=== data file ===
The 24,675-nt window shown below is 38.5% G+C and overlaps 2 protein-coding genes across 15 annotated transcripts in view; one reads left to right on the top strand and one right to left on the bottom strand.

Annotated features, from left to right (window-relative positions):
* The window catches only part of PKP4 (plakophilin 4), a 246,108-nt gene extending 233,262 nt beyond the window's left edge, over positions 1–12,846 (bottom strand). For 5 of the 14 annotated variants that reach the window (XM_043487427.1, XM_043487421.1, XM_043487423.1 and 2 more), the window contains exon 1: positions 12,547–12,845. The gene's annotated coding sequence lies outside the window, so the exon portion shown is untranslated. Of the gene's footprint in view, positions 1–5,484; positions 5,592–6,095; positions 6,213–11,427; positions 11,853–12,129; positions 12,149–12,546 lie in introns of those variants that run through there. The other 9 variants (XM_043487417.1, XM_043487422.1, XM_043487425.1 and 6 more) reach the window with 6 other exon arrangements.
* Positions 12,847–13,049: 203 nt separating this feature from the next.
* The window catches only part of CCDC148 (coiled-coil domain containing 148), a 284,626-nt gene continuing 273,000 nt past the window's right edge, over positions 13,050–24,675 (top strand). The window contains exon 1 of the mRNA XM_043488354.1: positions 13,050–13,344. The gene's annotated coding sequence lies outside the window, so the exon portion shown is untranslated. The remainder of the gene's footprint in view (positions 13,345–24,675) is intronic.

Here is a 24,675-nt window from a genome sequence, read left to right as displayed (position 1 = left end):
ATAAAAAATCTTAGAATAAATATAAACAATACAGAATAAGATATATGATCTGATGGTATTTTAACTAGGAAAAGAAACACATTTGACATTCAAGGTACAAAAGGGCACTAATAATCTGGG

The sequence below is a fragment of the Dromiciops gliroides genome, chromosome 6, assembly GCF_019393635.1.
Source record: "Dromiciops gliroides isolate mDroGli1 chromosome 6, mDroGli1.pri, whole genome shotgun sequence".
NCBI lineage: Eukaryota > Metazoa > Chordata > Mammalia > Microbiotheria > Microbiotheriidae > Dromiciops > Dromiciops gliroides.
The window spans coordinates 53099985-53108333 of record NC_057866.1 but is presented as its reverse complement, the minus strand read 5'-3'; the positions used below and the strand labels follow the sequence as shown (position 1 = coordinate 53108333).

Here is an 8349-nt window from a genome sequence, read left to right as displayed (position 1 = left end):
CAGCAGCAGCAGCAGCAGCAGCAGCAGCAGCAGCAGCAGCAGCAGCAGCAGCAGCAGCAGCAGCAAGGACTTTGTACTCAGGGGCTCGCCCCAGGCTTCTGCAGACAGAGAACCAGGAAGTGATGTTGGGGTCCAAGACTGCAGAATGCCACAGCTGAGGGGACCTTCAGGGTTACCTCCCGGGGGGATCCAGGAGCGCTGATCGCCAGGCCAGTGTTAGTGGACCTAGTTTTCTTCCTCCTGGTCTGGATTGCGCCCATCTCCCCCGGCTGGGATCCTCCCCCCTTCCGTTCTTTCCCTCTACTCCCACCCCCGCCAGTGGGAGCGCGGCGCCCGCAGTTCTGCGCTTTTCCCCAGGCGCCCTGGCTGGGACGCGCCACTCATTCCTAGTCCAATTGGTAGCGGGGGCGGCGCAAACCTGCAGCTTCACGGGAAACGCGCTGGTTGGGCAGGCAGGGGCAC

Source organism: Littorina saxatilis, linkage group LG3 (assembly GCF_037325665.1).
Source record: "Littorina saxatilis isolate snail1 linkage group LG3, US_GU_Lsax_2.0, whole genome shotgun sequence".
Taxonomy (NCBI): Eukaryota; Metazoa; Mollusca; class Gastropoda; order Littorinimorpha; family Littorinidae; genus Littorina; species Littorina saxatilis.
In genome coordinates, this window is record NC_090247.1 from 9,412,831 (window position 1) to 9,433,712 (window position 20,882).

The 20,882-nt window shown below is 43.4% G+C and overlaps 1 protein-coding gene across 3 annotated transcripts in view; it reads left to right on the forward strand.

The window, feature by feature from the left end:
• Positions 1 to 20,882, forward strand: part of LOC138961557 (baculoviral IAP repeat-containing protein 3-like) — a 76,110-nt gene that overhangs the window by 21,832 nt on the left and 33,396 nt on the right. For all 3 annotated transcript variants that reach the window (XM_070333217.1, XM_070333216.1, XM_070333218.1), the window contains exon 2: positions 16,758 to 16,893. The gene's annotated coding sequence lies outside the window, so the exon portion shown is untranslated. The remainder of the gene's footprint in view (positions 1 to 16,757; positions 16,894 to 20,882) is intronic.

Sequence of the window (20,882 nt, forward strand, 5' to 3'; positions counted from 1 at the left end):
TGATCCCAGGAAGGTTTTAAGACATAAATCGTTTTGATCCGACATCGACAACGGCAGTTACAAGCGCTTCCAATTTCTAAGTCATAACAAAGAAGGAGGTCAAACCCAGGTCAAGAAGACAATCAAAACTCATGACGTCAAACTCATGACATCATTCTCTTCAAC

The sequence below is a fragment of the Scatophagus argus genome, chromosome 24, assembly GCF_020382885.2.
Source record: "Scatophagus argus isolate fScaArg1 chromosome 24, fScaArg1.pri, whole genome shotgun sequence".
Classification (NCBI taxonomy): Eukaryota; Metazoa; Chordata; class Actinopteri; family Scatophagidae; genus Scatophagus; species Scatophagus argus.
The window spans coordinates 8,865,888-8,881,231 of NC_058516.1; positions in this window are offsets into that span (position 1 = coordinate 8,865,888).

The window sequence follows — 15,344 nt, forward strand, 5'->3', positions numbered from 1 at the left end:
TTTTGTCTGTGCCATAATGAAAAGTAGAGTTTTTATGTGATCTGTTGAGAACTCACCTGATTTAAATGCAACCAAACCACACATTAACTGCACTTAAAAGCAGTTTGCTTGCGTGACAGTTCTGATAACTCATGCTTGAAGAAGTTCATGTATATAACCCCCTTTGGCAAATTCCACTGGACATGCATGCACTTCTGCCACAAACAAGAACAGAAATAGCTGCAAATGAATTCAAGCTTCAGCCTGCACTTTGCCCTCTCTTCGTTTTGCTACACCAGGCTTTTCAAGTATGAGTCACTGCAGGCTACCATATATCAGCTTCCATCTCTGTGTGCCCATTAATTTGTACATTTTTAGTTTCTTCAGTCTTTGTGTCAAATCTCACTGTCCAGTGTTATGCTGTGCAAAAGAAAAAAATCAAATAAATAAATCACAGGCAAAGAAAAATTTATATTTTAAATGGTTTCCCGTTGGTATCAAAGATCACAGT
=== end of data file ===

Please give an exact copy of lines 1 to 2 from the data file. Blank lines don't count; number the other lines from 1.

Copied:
The 24,675-nt window shown below is 38.5% G+C and overlaps 2 protein-coding genes across 15 annotated transcripts in view; one reads left to right on the top strand and one right to left on the bottom strand.

Annotated features, from left to right (window-relative positions):